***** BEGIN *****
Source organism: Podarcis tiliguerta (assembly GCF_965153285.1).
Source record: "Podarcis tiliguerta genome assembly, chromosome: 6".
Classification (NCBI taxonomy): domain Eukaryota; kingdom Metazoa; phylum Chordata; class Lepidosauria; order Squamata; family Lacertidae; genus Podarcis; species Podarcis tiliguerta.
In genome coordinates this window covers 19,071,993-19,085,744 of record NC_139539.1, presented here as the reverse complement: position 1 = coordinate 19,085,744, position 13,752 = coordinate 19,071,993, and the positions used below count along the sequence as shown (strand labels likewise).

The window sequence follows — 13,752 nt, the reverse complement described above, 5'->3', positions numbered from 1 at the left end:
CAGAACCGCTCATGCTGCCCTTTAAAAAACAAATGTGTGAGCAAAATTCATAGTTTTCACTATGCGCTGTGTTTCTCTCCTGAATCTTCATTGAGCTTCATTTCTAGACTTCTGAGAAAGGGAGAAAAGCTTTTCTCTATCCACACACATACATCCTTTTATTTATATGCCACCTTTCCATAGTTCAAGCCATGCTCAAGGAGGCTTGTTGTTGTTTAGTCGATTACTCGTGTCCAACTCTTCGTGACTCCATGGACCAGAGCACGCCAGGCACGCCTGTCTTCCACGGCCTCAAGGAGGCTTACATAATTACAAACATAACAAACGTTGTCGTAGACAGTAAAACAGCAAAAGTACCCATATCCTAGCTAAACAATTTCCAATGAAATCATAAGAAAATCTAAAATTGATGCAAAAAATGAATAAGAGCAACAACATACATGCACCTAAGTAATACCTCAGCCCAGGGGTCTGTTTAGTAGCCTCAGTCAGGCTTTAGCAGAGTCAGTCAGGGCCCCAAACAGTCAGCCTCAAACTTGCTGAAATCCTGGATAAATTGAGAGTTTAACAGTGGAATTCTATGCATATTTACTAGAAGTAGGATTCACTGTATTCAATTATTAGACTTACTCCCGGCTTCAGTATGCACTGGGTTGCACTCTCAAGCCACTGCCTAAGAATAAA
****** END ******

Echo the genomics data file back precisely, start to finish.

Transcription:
Source organism: Podarcis tiliguerta (assembly GCF_965153285.1).
Source record: "Podarcis tiliguerta genome assembly, chromosome: 6".
Classification (NCBI taxonomy): domain Eukaryota; kingdom Metazoa; phylum Chordata; class Lepidosauria; order Squamata; family Lacertidae; genus Podarcis; species Podarcis tiliguerta.
In genome coordinates this window covers 19,071,993-19,085,744 of record NC_139539.1, presented here as the reverse complement: position 1 = coordinate 19,085,744, position 13,752 = coordinate 19,071,993, and the positions used below count along the sequence as shown (strand labels likewise).

The window sequence follows — 13,752 nt, the reverse complement described above, 5'->3', positions numbered from 1 at the left end:
CAGAACCGCTCATGCTGCCCTTTAAAAAACAAATGTGTGAGCAAAATTCATAGTTTTCACTATGCGCTGTGTTTCTCTCCTGAATCTTCATTGAGCTTCATTTCTAGACTTCTGAGAAAGGGAGAAAAGCTTTTCTCTATCCACACACATACATCCTTTTATTTATATGCCACCTTTCCATAGTTCAAGCCATGCTCAAGGAGGCTTGTTGTTGTTTAGTCGATTACTCGTGTCCAACTCTTCGTGACTCCATGGACCAGAGCACGCCAGGCACGCCTGTCTTCCACGGCCTCAAGGAGGCTTACATAATTACAAACATAACAAACGTTGTCGTAGACAGTAAAACAGCAAAAGTACCCATATCCTAGCTAAACAATTTCCAATGAAATCATAAGAAAATCTAAAATTGATGCAAAAAATGAATAAGAGCAACAACATACATGCACCTAAGTAATACCTCAGCCCAGGGGTCTGTTTAGTAGCCTCAGTCAGGCTTTAGCAGAGTCAGTCAGGGCCCCAAACAGTCAGCCTCAAACTTGCTGAAATCCTGGATAAATTGAGAGTTTAACAGTGGAATTCTATGCATATTTACTAGAAGTAGGATTCACTGTATTCAATTATTAGACTTACTCCCGGCTTCAGTATGCACTGGGTTGCACTCTCAAGCCACTGCCTAAGAATAAA